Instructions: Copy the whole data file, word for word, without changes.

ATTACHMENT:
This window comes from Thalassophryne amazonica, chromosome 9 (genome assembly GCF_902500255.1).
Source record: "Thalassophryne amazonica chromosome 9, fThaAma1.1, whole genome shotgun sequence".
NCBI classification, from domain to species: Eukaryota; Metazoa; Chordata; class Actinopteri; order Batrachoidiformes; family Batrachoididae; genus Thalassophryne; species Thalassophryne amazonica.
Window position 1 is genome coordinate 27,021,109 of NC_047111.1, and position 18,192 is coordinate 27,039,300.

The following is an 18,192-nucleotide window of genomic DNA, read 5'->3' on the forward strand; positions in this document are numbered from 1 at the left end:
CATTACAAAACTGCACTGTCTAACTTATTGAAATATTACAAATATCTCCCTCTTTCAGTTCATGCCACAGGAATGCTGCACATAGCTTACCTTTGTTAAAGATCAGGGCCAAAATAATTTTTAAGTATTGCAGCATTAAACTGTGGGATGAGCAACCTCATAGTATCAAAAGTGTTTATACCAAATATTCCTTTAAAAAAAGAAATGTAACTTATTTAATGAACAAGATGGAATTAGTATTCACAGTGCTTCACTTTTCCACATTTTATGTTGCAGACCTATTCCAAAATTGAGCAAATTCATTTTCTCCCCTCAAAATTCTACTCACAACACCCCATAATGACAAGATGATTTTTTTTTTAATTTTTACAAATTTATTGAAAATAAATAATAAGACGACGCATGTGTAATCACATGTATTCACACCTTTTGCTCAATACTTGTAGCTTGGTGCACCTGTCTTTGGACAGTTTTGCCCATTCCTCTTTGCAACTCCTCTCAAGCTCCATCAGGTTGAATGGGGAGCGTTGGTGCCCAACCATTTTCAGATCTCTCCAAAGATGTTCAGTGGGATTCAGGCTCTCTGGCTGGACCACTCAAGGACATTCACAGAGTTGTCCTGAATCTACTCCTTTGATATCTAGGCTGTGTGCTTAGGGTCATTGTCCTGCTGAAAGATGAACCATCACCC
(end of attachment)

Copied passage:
This window comes from Thalassophryne amazonica, chromosome 9 (genome assembly GCF_902500255.1).
Source record: "Thalassophryne amazonica chromosome 9, fThaAma1.1, whole genome shotgun sequence".
NCBI classification, from domain to species: Eukaryota; Metazoa; Chordata; class Actinopteri; order Batrachoidiformes; family Batrachoididae; genus Thalassophryne; species Thalassophryne amazonica.
Window position 1 is genome coordinate 27,021,109 of NC_047111.1, and position 18,192 is coordinate 27,039,300.

The following is an 18,192-nucleotide window of genomic DNA, read 5'->3' on the forward strand; positions in this document are numbered from 1 at the left end:
CATTACAAAACTGCACTGTCTAACTTATTGAAATATTACAAATATCTCCCTCTTTCAGTTCATGCCACAGGAATGCTGCACATAGCTTACCTTTGTTAAAGATCAGGGCCAAAATAATTTTTAAGTATTGCAGCATTAAACTGTGGGATGAGCAACCTCATAGTATCAAAAGTGTTTATACCAAATATTCCTTTAAAAAAAGAAATGTAACTTATTTAATGAACAAGATGGAATTAGTATTCACAGTGCTTCACTTTTCCACATTTTATGTTGCAGACCTATTCCAAAATTGAGCAAATTCATTTTCTCCCCTCAAAATTCTACTCACAACACCCCATAATGACAAGATGATTTTTTTTTTAATTTTTACAAATTTATTGAAAATAAATAATAAGACGACGCATGTGTAATCACATGTATTCACACCTTTTGCTCAATACTTGTAGCTTGGTGCACCTGTCTTTGGACAGTTTTGCCCATTCCTCTTTGCAACTCCTCTCAAGCTCCATCAGGTTGAATGGGGAGCGTTGGTGCCCAACCATTTTCAGATCTCTCCAAAGATGTTCAGTGGGATTCAGGCTCTCTGGCTGGACCACTCAAGGACATTCACAGAGTTGTCCTGAATCTACTCCTTTGATATCTAGGCTGTGTGCTTAGGGTCATTGTCCTGCTGAAAGATGAACCATCACCC